Movie opens at Carnegie Science Center’s Rangos Omnimax Theater – Pittsburgh’s biggest screen June 13, 2014 with daily show times
Big screen documentary features inventive slow motion underwater images
For most of us, all that we know about great white sharks was learned by watching the movie “JAWS”. We learned that they are basically eating machines and to go after one you will need “a bigger boat”.
Great White Sharks have been around since before even the dinosaurs. In their evolution they have “learned” to regulate their body temperature as well as give birth to live pups much like mammals. While we consider land carnivores like lions, tigers and bears to be almost cuddly, we hold a different attitude when it comes to the Great Whites.
While this brand new IMAX film may not dispel our fears and leave us with a warm and fuzzy feeling it does courageously dive into dangerous water to tell the true story of these most misunderstood animals that top the oceanic food chain. The movie is distributed by Giant Screen Films and is produced by Yes/No Productions and Liquid Pictures and is narrated by Bill Nighy (“Love Actually, Pirates of the Caribbean”.
It took three years of filming in the world Great White “hot spots” such as Mexico, New Zealand, South Africa, and California in order to examine exactly what is known about these incredible animals. The film looks through the eyes of several people whose lives and work are melded to the Great Whites.
“Our mission is to change people’s attitudes toward the great white,” said Steve McNicholas, co-director of the film. “It’s not the menacing, evil predator it’s made out to be. It’s simply performing its crucial role at the top of the ocean’s food chain. Great whites are not monsters any more than the polar bears or lions that we revere.”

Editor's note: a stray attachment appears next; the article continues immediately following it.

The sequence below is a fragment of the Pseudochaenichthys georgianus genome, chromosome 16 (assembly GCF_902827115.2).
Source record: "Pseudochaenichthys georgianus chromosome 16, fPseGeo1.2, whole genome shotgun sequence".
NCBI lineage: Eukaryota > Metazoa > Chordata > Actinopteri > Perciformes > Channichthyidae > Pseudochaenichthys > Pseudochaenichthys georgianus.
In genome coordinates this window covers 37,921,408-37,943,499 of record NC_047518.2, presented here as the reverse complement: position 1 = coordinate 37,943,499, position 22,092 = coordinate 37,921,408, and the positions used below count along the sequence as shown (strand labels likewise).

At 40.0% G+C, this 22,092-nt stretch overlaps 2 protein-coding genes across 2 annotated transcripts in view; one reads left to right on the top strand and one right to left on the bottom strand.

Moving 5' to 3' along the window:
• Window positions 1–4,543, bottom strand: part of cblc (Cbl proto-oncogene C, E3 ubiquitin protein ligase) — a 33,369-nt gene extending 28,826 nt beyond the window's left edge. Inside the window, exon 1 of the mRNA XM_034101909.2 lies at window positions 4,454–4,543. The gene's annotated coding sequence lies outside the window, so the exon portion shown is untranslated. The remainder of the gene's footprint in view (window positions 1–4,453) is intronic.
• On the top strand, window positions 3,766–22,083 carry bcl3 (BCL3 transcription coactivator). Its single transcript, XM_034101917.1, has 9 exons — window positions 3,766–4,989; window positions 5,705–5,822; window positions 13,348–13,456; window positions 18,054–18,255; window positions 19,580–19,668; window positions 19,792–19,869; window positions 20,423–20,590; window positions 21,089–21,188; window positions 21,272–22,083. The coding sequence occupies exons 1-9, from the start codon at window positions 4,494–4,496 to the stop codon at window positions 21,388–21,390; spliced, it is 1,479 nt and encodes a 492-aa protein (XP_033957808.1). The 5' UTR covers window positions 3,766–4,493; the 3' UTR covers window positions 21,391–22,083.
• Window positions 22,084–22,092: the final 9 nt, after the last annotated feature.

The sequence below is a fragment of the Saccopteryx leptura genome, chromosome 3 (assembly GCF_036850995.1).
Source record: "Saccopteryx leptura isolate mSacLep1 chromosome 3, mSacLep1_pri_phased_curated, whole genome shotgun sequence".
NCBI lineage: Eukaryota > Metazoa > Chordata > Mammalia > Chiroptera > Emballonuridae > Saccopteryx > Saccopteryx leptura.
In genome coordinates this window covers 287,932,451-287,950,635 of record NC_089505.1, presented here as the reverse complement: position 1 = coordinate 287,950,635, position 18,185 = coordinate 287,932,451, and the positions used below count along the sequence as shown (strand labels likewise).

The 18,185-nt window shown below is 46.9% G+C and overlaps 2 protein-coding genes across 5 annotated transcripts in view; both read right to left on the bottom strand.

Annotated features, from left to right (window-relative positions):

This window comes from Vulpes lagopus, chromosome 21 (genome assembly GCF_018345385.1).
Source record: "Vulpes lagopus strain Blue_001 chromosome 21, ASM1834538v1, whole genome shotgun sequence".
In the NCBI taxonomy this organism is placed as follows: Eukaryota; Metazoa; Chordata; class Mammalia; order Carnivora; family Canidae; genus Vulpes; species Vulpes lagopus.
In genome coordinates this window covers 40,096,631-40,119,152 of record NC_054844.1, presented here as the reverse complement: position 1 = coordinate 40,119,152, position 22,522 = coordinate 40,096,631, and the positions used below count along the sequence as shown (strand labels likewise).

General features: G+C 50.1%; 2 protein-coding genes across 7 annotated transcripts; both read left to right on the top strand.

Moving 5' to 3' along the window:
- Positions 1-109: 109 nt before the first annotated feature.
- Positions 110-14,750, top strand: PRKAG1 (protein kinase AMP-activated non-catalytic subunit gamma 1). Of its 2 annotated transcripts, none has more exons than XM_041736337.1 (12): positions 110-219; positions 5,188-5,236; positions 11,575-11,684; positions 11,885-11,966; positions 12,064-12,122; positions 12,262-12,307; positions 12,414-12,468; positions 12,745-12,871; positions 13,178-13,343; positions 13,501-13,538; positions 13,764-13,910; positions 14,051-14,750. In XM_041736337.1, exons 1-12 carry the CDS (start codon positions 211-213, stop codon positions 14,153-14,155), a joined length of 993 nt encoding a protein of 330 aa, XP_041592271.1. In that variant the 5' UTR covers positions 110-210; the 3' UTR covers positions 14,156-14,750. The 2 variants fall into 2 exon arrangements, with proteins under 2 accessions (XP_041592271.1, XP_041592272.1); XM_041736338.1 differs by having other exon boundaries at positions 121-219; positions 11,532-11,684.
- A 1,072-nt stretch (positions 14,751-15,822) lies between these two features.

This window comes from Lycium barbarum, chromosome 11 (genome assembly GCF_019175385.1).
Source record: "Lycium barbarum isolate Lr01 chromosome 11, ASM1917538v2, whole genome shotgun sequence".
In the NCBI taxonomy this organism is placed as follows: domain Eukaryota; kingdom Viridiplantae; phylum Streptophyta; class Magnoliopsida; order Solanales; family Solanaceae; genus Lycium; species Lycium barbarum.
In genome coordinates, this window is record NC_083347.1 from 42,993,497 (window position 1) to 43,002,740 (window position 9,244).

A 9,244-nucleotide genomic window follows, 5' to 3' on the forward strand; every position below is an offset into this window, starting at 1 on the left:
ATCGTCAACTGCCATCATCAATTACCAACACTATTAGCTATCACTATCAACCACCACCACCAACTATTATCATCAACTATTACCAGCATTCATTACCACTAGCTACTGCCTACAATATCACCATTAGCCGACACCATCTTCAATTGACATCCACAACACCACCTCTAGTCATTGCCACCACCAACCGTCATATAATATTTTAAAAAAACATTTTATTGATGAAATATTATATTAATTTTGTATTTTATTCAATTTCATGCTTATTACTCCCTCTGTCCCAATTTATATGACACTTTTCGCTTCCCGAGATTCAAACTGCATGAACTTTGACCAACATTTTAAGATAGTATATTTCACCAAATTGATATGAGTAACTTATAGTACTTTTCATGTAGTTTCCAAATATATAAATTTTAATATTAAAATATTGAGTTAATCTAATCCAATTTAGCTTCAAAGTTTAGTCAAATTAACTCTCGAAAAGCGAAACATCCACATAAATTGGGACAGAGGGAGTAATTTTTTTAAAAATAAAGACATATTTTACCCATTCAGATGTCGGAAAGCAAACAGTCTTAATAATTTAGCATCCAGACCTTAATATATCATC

One of the big features of the 40 minute film is the uniquely designed camera that was used in shooting the underwater scenes. This new film technology enables the filmmakers to capture high resolution slow-motion underwater footage that was previously thought impossible.
The mission of the film is to bring to light the plight of the Great White and sharks in general as they try to recover from the onslaught of the greatest predator of all…man. Over one third of all open ocean shark species are considered endangered due to the 73 million sharks killed by fishermen each year for shark fin soup. Coupled with this is the problem of juvenile Great Whites that are regularly accidentally snared in gill nets in certain fisheries off California and Mexico has scientists alarmed that there may only be a few hundred adult and juvenile Great White Sharks remaining off the West Coast.
“Their future is now in our hands,” says scientist Dr. Geoff Shester. “Listing great white sharks as an endangered species is the best way to afford reasonable protections from fishing, while promoting research to ensure they remain part of the ocean ecosystem for another million years to come.”
For more information about Great White Shark at Carnegie Science Center, including prices and showtimes, visit CarnegieScienceCenter.org. For more information about Great White Shark, visit www.greatwhitesharkfilm.com.
About Carnegie Science Center
Carnegie Science Center is dedicated to inspiring learning and curiosity by connecting science and technology with everyday life. By making science both relevant and fun, the Science Center’s goal is to increase science literacy in the region and motivate young people to seek careers in science and technology. One of the four Carnegie Museums of Pittsburgh, the Science Center is Pittsburgh’s premier science exploration destination, reaching more than 700,000 people annually through its hands-on exhibits, camps, classes, and off-site education programs.
About Carnegie Museums of Pittsburgh
Founded by Andrew Carnegie in 1895, Carnegie Museums of Pittsburgh is a collection of four distinctive museums dedicated to exploration through art and science: Carnegie Museum of Art, Carnegie Museum of Natural History, Carnegie Science Center, and The Andy Warhol Museum. Annually, the museums reach more than 1.2 million people through exhibitions, educational programs, outreach activities, and special events.